We hike on Russ Island and sing songs from Girl Scouts. We always sing rounds, each time getting louder and louder. This path has raspberries just starting to ripen. Zoë and I compete to see who can find and eat more of them.  At the top of the hill, we find blueberries for the fourth summer in a row. We eat lunch underneath an old oak tree, looking out at the ocean.

     “When I die,” Mom tells us, “scatter my ashes out here with the sun shining. Kayak out and leave me with a view of the ocean and a plaque.” She has told us this every summer for years. Dad used to agree and tell us we would only need one plaque, they would share. That was a long time ago.

     The sunshine makes Maine’s icy water look too welcoming. Later we take turns jumping off cliffs in our underwear. We paddle home in red kayaks with blue lips, going against the wind. “Stay close to me,” Mom yells. I’m trying. But the paddle is digging into my hands and we have gone out farther than we should. Rennie screams but I can’t see her. Suddenly she is bobbing in the water next to me, holding onto her kayak and trying to catch her breath. Mom tells us to go towards the rocks so Rennie can get back in. On the way there I go under. Mom grabs my kayak and Rennie gets my paddle and Zoë screams. At least I was already wet. Once we’re all back in our boats we start fighting back to the harbor again, racing the setting sun. We sing to keep hold of each other in the rising fog, refusing to let the ocean swallow us. None of us will go down easy.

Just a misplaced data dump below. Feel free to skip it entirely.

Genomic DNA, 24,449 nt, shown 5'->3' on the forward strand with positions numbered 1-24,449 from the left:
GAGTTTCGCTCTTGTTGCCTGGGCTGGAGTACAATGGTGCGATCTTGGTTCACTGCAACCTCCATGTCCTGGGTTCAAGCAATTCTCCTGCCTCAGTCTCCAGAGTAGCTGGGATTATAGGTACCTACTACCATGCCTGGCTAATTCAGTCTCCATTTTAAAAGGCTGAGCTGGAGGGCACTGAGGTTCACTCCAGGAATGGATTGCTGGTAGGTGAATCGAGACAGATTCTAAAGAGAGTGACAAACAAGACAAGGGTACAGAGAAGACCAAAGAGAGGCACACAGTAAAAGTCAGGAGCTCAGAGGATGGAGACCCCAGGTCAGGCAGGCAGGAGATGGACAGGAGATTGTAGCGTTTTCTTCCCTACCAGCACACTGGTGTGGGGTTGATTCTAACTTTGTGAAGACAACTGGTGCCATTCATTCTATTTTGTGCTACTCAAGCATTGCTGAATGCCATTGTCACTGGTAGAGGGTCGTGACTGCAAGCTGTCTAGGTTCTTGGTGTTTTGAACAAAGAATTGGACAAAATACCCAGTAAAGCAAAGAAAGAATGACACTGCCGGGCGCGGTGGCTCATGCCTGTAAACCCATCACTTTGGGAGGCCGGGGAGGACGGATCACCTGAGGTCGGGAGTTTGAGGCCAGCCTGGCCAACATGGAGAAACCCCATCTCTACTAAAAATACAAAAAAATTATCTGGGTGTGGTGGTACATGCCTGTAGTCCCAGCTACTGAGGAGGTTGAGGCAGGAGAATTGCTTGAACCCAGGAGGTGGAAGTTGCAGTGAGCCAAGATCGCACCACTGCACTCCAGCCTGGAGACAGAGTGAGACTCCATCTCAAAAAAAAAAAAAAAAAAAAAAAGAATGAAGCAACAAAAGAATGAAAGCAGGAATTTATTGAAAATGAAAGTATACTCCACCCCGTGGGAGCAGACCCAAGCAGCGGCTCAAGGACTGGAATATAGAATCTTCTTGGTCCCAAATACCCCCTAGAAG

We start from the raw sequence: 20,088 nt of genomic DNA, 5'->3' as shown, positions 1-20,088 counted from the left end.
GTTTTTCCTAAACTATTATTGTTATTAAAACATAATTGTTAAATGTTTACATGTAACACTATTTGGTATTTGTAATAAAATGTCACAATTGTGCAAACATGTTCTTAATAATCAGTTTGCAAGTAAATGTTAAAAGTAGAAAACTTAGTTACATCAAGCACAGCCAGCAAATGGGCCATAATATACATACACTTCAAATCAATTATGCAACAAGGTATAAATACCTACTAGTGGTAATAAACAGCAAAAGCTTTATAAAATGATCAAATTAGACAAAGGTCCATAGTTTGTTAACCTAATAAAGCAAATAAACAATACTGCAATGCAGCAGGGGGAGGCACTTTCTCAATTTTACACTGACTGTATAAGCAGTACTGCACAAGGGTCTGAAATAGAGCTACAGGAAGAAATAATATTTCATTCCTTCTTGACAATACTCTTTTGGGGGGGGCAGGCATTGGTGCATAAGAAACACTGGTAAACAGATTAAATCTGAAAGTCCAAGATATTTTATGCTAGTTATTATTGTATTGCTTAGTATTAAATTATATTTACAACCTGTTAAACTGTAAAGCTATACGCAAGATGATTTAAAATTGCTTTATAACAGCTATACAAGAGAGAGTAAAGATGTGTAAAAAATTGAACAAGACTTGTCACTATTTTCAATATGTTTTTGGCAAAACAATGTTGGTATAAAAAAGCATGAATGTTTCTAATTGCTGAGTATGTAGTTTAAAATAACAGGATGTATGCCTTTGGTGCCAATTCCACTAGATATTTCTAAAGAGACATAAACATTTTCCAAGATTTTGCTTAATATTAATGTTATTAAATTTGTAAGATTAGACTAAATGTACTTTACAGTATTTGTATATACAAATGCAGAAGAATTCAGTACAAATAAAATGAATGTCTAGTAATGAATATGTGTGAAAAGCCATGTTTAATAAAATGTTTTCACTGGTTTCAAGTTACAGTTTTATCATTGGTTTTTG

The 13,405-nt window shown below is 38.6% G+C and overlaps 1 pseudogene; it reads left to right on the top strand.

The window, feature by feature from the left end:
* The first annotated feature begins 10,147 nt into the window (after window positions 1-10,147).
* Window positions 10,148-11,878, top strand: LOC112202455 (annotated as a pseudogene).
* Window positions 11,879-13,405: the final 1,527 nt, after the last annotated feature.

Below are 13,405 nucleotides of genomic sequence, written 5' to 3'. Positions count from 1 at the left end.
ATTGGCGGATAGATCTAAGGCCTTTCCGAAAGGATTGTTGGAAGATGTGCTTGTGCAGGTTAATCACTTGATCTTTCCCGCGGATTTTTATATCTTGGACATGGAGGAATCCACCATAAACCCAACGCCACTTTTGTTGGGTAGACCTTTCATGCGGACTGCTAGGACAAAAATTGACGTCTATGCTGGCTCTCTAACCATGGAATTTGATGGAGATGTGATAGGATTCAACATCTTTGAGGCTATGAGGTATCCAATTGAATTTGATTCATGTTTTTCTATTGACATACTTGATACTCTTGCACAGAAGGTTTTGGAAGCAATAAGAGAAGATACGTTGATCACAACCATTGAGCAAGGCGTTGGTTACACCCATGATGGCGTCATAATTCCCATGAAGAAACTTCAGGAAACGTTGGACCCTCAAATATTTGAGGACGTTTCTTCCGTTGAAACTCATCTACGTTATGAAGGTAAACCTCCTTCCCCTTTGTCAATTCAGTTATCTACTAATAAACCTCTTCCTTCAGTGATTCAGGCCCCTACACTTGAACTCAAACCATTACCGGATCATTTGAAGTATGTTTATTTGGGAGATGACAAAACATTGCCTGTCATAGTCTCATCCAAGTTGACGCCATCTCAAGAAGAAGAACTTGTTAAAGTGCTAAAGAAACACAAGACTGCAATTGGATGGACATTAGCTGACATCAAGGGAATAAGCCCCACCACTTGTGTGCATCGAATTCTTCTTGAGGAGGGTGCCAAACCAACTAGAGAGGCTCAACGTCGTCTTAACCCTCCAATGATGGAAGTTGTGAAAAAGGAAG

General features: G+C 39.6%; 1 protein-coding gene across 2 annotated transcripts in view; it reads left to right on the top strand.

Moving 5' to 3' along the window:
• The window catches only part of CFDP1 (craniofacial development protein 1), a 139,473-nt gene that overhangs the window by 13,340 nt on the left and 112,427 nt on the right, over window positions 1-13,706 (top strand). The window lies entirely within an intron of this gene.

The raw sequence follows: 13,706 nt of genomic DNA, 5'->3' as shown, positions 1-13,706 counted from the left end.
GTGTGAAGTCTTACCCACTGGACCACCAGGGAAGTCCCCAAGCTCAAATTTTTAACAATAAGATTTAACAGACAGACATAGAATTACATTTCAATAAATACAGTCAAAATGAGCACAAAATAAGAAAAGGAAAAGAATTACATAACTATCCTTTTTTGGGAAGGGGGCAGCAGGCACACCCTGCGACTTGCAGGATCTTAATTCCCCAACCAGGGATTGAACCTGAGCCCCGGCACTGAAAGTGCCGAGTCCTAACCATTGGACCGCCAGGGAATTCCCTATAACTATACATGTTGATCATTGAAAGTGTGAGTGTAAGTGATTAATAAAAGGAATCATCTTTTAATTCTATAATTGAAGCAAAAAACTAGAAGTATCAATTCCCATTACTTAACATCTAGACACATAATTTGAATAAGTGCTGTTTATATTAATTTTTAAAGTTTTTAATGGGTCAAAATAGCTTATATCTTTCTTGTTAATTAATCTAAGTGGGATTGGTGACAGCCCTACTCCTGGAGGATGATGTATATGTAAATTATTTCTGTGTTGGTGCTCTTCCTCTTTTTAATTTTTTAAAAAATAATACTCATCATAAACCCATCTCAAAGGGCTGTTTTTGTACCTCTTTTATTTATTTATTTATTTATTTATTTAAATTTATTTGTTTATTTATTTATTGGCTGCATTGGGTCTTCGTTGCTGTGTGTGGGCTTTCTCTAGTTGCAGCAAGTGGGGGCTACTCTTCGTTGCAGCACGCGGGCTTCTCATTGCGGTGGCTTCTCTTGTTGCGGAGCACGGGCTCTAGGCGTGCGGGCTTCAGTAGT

2:30 in the morning
my gas tank will be empty soon
neon sign on the horizon
rubbing elbows with the moon 

      These days we don’t drive much. Instead, we curl up in airport terminals with earbuds and stale bagels. The interstate blurs in my memory and I don’t know if I should miss it. Zoë and I fight over the window seat on the plane home from Grandma’s. We both like to watch the world disappear.

     When we land, we learn my stepdad has lost his car in the airport garage, so we pile luggage and children into Mom’s car, pretending as hard as we can there is enough room for all of us. It is two in the morning and we stop at Wendy’s. Hunter and Macaylé, my step siblings, have never been taught to road trip so they are looking for a bathroom. I am looking for a chocolate Frosty. My mom is looking for a Drive Thru. We cannot all get what we want. 

     When we get back in the car, Zoë asks to put on Ani. Rennie and I laugh and agree. We tell Mom to play “Napoleon.” Hunter and Macaylé have never heard of Ani so we roll down all the windows and turn the volume up as loud as it will go. It’s been years, but we still know all the words. Hunter asks why she swears so much, and Mom tells him that’s the point. The point is the swearing, and the bad recordings, and the empty highway, and the open window. Ani is supposed to be angry, we tell them. She’s angry for us.

***

Hannah Smallwood is a long term writer, performer, and sarcasm enthusiast. She is an alum of the Washington DC Youth Slam poetry team and has performed at the Kennedy Center, Arena Stage, and the Smithsonian. She also has a published chapbook, Learning to Forgive Gravity. Hannah is an incoming freshman at Bryn Mawr college.